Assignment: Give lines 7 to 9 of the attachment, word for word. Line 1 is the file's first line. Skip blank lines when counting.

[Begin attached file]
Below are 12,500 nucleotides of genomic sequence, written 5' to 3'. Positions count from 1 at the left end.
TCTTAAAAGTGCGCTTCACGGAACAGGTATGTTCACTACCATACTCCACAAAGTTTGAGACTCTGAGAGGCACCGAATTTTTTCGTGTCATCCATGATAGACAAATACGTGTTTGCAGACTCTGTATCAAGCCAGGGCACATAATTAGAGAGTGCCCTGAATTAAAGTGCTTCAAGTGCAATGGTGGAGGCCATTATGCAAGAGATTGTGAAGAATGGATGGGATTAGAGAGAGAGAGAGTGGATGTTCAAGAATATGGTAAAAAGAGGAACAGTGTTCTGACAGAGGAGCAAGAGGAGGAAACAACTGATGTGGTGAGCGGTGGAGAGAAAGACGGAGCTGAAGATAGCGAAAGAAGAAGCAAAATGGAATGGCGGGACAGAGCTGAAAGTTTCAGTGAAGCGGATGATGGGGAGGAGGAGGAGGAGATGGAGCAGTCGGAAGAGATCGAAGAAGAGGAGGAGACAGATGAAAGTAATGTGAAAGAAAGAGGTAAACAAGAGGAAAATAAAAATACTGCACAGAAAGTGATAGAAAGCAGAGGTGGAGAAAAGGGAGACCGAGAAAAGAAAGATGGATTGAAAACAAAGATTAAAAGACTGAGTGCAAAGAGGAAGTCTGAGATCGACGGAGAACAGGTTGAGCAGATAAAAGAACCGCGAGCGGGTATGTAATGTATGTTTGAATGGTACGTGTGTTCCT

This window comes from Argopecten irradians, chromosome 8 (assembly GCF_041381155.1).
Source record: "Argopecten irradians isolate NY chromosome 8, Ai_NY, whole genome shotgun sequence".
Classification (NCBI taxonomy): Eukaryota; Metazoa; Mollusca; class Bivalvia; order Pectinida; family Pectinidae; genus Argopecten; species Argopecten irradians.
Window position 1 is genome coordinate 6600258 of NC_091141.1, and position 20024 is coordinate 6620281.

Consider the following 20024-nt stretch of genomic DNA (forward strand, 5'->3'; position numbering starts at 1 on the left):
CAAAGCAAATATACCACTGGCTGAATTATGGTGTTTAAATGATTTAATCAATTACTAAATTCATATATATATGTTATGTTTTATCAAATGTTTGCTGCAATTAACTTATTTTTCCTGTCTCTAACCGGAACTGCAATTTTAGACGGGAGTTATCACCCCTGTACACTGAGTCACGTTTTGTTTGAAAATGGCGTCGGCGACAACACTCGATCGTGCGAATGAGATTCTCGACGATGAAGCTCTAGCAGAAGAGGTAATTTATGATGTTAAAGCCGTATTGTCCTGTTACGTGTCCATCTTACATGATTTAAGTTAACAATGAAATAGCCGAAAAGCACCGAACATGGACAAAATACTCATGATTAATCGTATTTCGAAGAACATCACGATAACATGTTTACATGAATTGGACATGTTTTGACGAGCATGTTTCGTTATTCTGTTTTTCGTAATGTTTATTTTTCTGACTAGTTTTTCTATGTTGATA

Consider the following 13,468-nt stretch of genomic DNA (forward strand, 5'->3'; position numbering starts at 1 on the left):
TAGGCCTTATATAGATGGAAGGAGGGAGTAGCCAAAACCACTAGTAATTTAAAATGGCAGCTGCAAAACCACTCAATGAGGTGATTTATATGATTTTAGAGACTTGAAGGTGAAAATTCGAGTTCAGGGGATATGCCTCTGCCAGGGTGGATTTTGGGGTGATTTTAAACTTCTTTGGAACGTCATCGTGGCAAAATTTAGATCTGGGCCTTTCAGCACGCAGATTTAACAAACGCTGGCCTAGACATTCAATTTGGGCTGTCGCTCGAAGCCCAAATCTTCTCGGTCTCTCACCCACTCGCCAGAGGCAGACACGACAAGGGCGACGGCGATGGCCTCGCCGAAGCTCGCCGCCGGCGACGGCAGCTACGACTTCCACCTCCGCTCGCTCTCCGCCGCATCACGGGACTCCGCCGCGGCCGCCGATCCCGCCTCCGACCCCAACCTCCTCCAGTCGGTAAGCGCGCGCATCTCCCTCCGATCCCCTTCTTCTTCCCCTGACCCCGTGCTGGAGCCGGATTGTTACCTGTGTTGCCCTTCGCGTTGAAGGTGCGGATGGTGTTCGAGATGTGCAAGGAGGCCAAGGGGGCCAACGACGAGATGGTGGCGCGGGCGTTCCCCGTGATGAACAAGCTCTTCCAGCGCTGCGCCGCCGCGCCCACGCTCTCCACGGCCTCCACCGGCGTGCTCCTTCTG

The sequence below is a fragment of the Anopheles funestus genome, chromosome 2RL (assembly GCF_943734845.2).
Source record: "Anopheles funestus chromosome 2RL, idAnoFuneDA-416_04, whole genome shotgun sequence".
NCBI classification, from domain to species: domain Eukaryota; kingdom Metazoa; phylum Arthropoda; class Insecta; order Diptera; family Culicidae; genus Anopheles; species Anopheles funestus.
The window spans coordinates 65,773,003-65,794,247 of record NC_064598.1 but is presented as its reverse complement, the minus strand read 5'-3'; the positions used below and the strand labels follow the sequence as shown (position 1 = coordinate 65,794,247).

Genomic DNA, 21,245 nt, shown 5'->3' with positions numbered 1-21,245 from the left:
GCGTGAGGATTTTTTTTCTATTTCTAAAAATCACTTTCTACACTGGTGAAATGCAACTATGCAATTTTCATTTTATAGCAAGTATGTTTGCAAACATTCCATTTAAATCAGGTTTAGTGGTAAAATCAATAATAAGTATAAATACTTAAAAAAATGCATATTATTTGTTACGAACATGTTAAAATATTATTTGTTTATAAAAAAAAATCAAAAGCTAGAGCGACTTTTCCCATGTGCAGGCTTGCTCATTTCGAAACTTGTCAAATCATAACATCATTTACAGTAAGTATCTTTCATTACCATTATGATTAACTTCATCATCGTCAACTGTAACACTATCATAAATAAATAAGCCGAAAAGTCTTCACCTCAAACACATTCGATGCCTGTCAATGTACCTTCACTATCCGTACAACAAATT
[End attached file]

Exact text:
Consider the following 20024-nt stretch of genomic DNA (forward strand, 5'->3'; position numbering starts at 1 on the left):
CAAAGCAAATATACCACTGGCTGAATTATGGTGTTTAAATGATTTAATCAATTACTAAATTCATATATATATGTTATGTTTTATCAAATGTTTGCTGCAATTAACTTATTTTTCCTGTCTCTAACCGGAACTGCAATTTTAGACGGGAGTTATCACCCCTGTACACTGAGTCACGTTTTGTTTGAAAATGGCGTCGGCGACAACACTCGATCGTGCGAATGAGATTCTCGACGATGAAGCTCTAGCAGAAGAGGTAATTTATGATGTTAAAGCCGTATTGTCCTGTTACGTGTCCATCTTACATGATTTAAGTTAACAATGAAATAGCCGAAAAGCACCGAACATGGACAAAATACTCATGATTAATCGTATTTCGAAGAACATCACGATAACATGTTTACATGAATTGGACATGTTTTGACGAGCATGTTTCGTTATTCTGTTTTTCGTAATGTTTATTTTTCTGACTAGTTTTTCTATGTTGATA

Consider the following 13,468-nt stretch of genomic DNA (forward strand, 5'->3'; position numbering starts at 1 on the left):